WASHINGTON/UNITED NATIONS (Reuters) - U.S. President Donald Trump plans to issue an executive order allowing him to impose U.S. sanctions on anyone who violates a conventional arms embargo against Iran, four sources familiar with the matter said on Thursday.
The sources, who spoke on condition of anonymity, said the executive order was expected to be issued in the coming days and would allow the president to punish violators with secondary sanctions, depriving them of access to the U.S. market.
The White House did not immediately respond to a request for comment.
The proximate cause for the U.S. action is the impending expiry of a U.N. arms embargo on Iran and to warn foreign actors - U.S. entities are already barred from such trade - that if they buy or sell arms to Iran they will face U.S. sanctions.
Under the 2015 nuclear deal that Iran struck with six major powers - Britain, China, France, Germany, Russia and the United States - the U.N. conventional arms embargo is to set to expire on Oct. 18, shortly before the Nov. 3 U.S. election.
The United States, which abandoned the nuclear deal in May 2018, says it has triggered a “snap back,” or resumption, of all U.N. sanctions on Iran, including the arms embargo, which would take effect at 8 p.m. on Saturday night or 0000 GMT on Sunday.
Other parties to the nuclear deal and most of the U.N. Security Council have said they do not believe the United States has the right to reimpose the U.N. sanctions and that the U.S. move at the United Nations has no legal effect. [nL1N2FY1OI]
“It is obvious that none of the Security Council members have accepted the eligibility of U.S. claims,” said Alireza Miryousefi, spokesman for Iran’s mission to the United Nations, adding that the nuclear deal remains in place and all sanctions on Iran will be lifted in under the time-lines agreed in 2015.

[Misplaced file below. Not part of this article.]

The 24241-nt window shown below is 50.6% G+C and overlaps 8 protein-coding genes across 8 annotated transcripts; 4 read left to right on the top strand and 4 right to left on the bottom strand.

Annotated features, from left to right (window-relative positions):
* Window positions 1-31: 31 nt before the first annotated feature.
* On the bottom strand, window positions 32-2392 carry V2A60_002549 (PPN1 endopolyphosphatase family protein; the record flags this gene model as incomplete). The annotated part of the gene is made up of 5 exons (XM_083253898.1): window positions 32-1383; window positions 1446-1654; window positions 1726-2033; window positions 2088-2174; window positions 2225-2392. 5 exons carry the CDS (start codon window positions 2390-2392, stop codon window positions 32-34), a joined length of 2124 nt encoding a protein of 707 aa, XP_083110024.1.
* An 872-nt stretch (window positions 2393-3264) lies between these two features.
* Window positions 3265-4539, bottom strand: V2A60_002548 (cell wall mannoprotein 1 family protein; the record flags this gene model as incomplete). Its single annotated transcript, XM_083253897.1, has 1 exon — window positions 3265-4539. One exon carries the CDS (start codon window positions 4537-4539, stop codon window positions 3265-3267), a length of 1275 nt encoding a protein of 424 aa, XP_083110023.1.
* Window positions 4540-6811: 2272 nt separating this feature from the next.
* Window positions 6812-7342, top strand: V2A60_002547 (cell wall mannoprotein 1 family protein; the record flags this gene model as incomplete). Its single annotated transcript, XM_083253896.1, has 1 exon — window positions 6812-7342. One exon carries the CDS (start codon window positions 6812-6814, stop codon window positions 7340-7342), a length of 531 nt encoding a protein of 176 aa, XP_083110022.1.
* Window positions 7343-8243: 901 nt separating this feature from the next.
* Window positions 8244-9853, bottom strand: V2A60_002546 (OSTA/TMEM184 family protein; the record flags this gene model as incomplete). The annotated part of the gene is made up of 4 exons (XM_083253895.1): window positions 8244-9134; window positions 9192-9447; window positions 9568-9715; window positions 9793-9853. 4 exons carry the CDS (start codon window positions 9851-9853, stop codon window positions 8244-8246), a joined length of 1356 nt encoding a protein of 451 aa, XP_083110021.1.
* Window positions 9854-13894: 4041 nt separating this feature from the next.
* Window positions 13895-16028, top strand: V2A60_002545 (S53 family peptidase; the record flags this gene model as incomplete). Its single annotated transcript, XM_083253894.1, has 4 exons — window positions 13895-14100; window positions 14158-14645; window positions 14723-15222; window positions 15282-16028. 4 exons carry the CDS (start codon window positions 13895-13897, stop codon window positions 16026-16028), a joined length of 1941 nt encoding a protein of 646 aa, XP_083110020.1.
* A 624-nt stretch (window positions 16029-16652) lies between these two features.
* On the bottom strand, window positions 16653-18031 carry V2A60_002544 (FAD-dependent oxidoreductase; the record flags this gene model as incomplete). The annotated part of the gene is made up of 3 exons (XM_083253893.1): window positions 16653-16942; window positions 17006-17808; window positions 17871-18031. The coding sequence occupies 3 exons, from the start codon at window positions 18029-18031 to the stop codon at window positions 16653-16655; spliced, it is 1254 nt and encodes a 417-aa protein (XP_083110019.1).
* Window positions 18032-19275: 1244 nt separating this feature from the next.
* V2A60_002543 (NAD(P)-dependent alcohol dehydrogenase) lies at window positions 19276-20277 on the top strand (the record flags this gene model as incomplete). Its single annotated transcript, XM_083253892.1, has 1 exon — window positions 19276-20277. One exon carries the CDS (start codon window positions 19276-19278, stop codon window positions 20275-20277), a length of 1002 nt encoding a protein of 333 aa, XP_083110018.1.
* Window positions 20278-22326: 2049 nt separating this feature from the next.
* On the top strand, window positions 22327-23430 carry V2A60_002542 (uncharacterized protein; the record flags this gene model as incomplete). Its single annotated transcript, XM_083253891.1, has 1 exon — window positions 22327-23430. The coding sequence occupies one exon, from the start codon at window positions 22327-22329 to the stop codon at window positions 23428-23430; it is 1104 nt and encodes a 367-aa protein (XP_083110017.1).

Trump’s executive order is intended to show that the United States will not be deterred despite failing to win broader U.N. Security Council backing “snap back,” said one of the four sources.
Another of the sources, a European diplomat, said the new executive order would put teeth behind Washington’s assertion that the U.N. arms embargo would remain in place beyond October by giving the president secondary sanctions authority to punish arms transfers to or from Iran with U.S. sanctions.
Secondary sanctions are those where one country seeks to punish a second country for trading with a third by barring access to its own market, a particularly powerful tool for the United States because of the size of its economy.
Most foreign companies do not wish to risk being excluded from the vast U.S. market in order to trade with smaller countries such as Iran.
The new executive order may be more symbolic than practical because so many Iranian entities and individuals are already subject to secondary sanctions, said one sanctions lawyer, Doug Jacobson.
“It’s essentially piling on,” Jacobson said. “It’s designed to send a message on this particular issue ... that the U.S. is unhappy that the other parties (to the Iran nuclear deal) did not agree to a snap back of arms sanctions.”
Speaking on Wednesday, U.S. Special Representative for Venezuela and Iran, Elliott Abrams, said Washington planned to impose sanctions on those who violated the U.N. arms embargo, though he did not say it would do so with an executive order. [nL1N2GD18R]
Also on Wednesday, U.S. Secretary of State Mike Pompeo obliquely hinted at the upcoming U.S. action by stressing the power of U.S. sanctions restored since it abandoned the Iran nuclear deal two years ago to deter foreign trade with Iran.
“We’ll do all the things we need to do to ensure that those sanctions are enforced,” Pompeo said of the U.N. arms embargo, recalling many experts argued U.S. unilateral sanctions imposed after it abandoned the nuclear deal would fail. [nW1N2CF03F]
“We’ve been very successful in spite of what the world said would happen,” he added, saying U.S. sanctions had drastically reduced Iran’s financial resources.
Reporting By Arshad Mohammed and Michelle Nichols; Additional reporting by Steve Holland and Matt Spetalnick; Editing by Mary Milliken and Grant McCool
Our Standards: The Thomson Reuters Trust Principles.